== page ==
Essay On National Education

Essay on National Education Standards

1286 Words6 Pages

Current reforms and initiatives based on the national education standards focus on student’s achievement and teacher’s preparation. Educational researchers and curriculum designers continuously find problems with standards and requirements on a state level and how the state and local boards of education focus highly on advanced placement and cultural literacy. A key focus is also accountability for students, schools, and school-districts in regards to academic performance. A new factor that has surfaced is school choice (charter schools and home schooling) and character development. Progressive teachers are able to guide learners to new experiences in every lesson. However; they are sensitive to unique and different learning styles which…show more content…

Society can be defined as an organized group of people within a community who have come together for the purpose of culture, religion, political, or other personal reasons. In today’s society many influences affect the patterns of education regarding curriculum development. What was deemed the norm ten or twenty years ago has been noted as outdated due to technological advancements and many other components within our societies. Culture is deemed as the belief values to a specific society or social group. Education is known to be rich in all aspects as culture is held in the same regards.
Educational Reform
Reform has been known to mean a “change”. Now this change can be viewed at in terms of policy, practice, procedure, or organization. However; the term reform is usually misunderstood as being a strategic method to correct or identify a problem. John Dewey was one of the matriarchs in educational reform with his advocacy for public education and social reform. The Encyclopedia of the Social & Cultural Foundations of Education, (2008) states that Educational Reform has three competing concepts: Essentialism, Progressivism, and Holism.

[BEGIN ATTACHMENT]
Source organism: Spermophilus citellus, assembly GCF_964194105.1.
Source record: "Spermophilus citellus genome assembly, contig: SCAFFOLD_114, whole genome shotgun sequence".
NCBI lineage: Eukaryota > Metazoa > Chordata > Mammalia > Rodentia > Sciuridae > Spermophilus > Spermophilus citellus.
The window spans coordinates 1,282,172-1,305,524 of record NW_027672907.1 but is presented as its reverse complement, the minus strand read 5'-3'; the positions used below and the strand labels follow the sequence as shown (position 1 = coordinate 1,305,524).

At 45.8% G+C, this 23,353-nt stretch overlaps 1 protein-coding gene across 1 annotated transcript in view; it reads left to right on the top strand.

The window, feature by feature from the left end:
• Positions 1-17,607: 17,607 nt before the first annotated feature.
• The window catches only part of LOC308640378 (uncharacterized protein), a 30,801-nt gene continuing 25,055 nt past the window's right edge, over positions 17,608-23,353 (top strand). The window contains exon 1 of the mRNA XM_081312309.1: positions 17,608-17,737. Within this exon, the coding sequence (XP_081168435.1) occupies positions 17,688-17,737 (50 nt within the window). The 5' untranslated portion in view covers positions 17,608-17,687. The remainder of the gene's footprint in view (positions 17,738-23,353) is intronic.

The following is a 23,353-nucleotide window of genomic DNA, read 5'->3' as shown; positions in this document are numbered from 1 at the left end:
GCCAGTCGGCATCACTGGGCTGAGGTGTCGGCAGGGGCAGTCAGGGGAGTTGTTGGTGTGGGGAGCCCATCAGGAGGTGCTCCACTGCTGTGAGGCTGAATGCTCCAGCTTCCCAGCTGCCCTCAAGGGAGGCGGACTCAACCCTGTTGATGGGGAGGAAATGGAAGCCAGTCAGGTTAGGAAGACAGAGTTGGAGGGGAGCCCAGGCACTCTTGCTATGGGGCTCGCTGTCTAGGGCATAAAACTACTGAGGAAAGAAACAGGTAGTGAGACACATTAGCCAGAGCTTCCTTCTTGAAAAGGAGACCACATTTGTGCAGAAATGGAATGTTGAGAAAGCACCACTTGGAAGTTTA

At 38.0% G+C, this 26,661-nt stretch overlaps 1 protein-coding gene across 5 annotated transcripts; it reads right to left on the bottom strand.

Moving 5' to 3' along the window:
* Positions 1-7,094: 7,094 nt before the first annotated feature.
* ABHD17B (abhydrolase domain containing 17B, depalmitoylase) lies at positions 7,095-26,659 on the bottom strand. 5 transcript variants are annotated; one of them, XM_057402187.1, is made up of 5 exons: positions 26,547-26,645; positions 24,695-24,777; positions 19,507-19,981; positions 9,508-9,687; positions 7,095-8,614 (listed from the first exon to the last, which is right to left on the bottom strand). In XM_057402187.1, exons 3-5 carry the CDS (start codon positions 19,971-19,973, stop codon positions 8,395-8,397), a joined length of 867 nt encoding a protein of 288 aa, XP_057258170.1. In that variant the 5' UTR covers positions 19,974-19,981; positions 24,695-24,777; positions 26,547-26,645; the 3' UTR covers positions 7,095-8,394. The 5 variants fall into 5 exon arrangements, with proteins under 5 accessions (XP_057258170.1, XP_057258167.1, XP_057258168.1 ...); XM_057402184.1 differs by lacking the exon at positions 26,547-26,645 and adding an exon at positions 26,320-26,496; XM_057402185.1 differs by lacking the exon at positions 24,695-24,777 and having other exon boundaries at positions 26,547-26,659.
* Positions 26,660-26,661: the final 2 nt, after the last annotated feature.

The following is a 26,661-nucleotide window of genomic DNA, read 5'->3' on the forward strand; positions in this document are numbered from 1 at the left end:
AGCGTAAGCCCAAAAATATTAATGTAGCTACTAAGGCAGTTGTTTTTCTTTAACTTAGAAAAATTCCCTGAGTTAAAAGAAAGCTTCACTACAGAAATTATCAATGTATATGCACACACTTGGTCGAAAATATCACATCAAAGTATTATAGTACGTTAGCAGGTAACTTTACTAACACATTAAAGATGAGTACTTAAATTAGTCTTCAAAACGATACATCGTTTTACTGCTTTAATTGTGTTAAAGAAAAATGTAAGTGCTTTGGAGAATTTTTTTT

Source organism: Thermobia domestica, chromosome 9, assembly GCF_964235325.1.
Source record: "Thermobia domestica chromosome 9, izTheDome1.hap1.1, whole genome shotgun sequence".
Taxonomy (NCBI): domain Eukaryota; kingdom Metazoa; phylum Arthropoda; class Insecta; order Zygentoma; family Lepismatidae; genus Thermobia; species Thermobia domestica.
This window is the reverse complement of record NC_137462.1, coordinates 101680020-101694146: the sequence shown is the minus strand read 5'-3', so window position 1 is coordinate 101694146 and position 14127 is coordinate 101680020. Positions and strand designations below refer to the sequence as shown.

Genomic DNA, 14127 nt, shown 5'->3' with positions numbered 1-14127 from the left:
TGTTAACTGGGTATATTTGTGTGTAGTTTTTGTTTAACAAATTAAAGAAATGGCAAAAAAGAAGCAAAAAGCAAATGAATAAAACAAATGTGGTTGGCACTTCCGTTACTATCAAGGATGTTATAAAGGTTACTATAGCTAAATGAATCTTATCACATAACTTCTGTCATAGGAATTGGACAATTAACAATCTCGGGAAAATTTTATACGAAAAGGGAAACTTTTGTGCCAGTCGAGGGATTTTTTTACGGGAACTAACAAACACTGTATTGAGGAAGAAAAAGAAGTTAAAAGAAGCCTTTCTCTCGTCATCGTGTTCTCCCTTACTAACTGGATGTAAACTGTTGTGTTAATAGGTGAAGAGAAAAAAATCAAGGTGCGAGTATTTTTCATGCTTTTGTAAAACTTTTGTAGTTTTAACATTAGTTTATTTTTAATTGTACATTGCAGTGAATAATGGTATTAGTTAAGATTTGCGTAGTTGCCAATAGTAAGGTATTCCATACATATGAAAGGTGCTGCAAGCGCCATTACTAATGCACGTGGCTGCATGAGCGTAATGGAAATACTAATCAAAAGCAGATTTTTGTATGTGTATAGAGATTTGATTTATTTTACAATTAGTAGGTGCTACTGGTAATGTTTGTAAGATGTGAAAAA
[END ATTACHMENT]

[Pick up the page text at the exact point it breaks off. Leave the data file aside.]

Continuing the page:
Essentialists (educational researchers) have a basic understanding of core knowledge, skills, and values stemming from cross cultures. Learning is acquired on an individual basis and held with pride. Therefore, public schools are responsible for

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...teacher education students . . . had little or no experience in schools with non White populations" (¶ 2). This would offer a plausible explanation for schools struggling to retain non-prepared teachers, and reasons why ethnically different teachers opt to teach in environments where they are most comfortable. Other researchers of urban education offer greater, more in depth hypotheses for the problems in urban schools, relating to teacher retention and preparedness of teachers. Zeichner (as cited in Proctor et al., 2001) emphatically purports, "Of particular concern . . . 'poor children of color' . . . have not traditionally not done well with teachers who differ in ethnicity and social class" (¶ 1). These issues of differences in social class and stratification may present challenging struggles for teachers to overcome; however, greater attempts to develop greater sensitivity and cultural competence to other ethnicities, would initiate the process of creating effective teachers and teaching practices in the classroom. Sullivan (as stated in Harmon, 2002) relates that, "culturally competent necessitates that teachers demonstrate knowledge of the history of minority populations, societal racism, language, affirmation of minority students, multicultural education, and the role of community and family" (¶ 7). Possession of these attributes for teachers, provide students with a greater, richer educational and cultural experience, and...

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